This illustration picture taken on August 22, 2019 shows a mosquito seen through a microscope in the entomology laboratory at the National Center for research and training on malaria (CNRFP), in Burkina Faso's capital Ouagadougou. - The primary cause of consultation, malaria is a real public health problem in Burkina Faso, that affects mostly young children, and has been reduced by prevention campaigns carried out by the National Malaria Control Program (NMCP) and partly funded by the Global Fund. Introduced in Burkina Faso in 2014, initially in seven districts in high-prevalence areas, seasonal malaria chemoprevention (SMC) was expanded in subsequent years to cover almost all of the country's 70 districts. An evaluation of the SMC program in Burkina Faso reveals that the number of malaria infections in children under five had been halved in the Kaya health district (north) over a four-year period. (Photo by Olympia DE MAISMONT / AFP)

Posts falsely claim Chinese official touted antibiotic oxytetracycline as Covid-19 treatment

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Facebook, Twitter and Weibo posts purport to show a Chinese official promoting antimalarial drug chloroquine phosphate, which they claim is also known as oxytetracycline, as a Covid-19 treatment at a press conference in 2021. The claim is misleading: the official made the comments in February 2020; While she touted chloroquine phosphate as a Covid treatment, she did not mention oxytetracycline, which is a different drug. 

The video was shared here in a Facebook post on March 10, 2021. 

“CCTV just released, victory in sight! No one would have thought that the antidote for coronavirus is chloroquine phosphate, an old brand medicine that has been produced for 70 years! We also call it oxytetracycline before,” reads the Chinese-language caption.

The video shows a broadcast of a woman speaking at a press conference. The logo of Chinese state-run television broadcaster CCTV is visible in the top-left corner, while the news ticker reads, “Press conference by Joint Prevention and Control Mechanism of the State Council”. 

The woman speaking in the video is Sun Yanrong, deputy head of the China National Center for Biotechnology Development under the Ministry of Science and Technology, according to the on-screen text and the official website of the State Council of China.

During the video, Sun announces that chloroquine phosphate, a malaria medicine that has been used for “more than 70 years”, is an effective Covid-19 treatment.

“Based on the results of clinical studies carried out by pre-clinical institutions, it’s clear that chloroquine phosphate is effective in treating Covid-19,” she said.

Screenshot taken on April 7, of the misleading Facebook post

The video was shared alongside similar claims in 2021 here and here on Facebook, and here and here on Weibo.

The claim, however, is misleading. 

A keyword search on Chinese search engine Baidu found the same footage published by CCTV’s official channel on Chinese video app Haokan Video, dated February 17, 2021.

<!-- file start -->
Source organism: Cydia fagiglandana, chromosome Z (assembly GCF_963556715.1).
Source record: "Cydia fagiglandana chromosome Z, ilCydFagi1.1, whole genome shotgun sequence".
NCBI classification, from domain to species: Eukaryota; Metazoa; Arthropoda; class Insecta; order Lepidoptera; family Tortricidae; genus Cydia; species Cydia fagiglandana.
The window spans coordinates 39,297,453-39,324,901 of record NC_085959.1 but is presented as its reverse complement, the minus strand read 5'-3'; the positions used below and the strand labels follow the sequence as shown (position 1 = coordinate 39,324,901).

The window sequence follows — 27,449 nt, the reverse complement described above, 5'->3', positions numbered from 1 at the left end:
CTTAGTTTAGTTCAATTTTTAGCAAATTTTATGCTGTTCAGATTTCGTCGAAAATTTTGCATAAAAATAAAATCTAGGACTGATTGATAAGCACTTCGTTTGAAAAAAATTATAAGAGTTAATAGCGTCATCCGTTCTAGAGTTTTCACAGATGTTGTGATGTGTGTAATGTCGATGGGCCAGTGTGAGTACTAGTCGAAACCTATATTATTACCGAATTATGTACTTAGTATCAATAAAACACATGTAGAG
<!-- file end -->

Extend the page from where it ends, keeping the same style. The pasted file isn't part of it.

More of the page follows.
Below is a screenshot comparison of the Facebook video (L) and the video published by CCTV on Haokan video (R):

Screenshot comparison of the Facebook video (L) and the video published by CCTV on Haokan video (R)

The CCTV video is headlined in Chinese which translates as: “Chloroquine phosphate is effective on Covid-19”.

Trials involving more than 100 patients suggested chloroquine phosphate was an effective treatment for Covid-19, Sun said in the press conference.

Chloroquine phosphate is not a recommended Covid-19 treatment. The US Food and Drug Administration (FDA) revoked an emergency authorisation to treat certain coronavirus patients with the drug in June 2020 after concerns over its safety and effectiveness.

In March 2021, US authorities charged a Thai national with fraudulently selling chloroquine phosphate as a treatment for Covid-19.

Different drugs

Dr Aubrey Cunnington, Head of the Section and Reader in Paediatric Infectious Disease from Imperial College London, told AFP by email on March 29, 2021, that chloroquine phosphate is different from oxytetracycline.

“I can confirm this is nonsense. Chloroquine and oxytetracycline have completely different chemical composition and structures,” he wrote.

“Chloroquine phosphate is just a form of chloroquine. The important difference is in the chloroquine and oxytetracycline molecules and not whether they are associated with phosphate,” Cunnington added.

Chloroquine phosphate and oxytetracycline, according to The United States National Library of Medicine, the world's largest medical library, are indeed different in terms of chemical composition and structures.

Health experts point out that antibiotics are not effective in preventing Covid-19, which is caused by a virus. Some Covid-19 patients develop bacterial infections, which can be treated by antibiotics.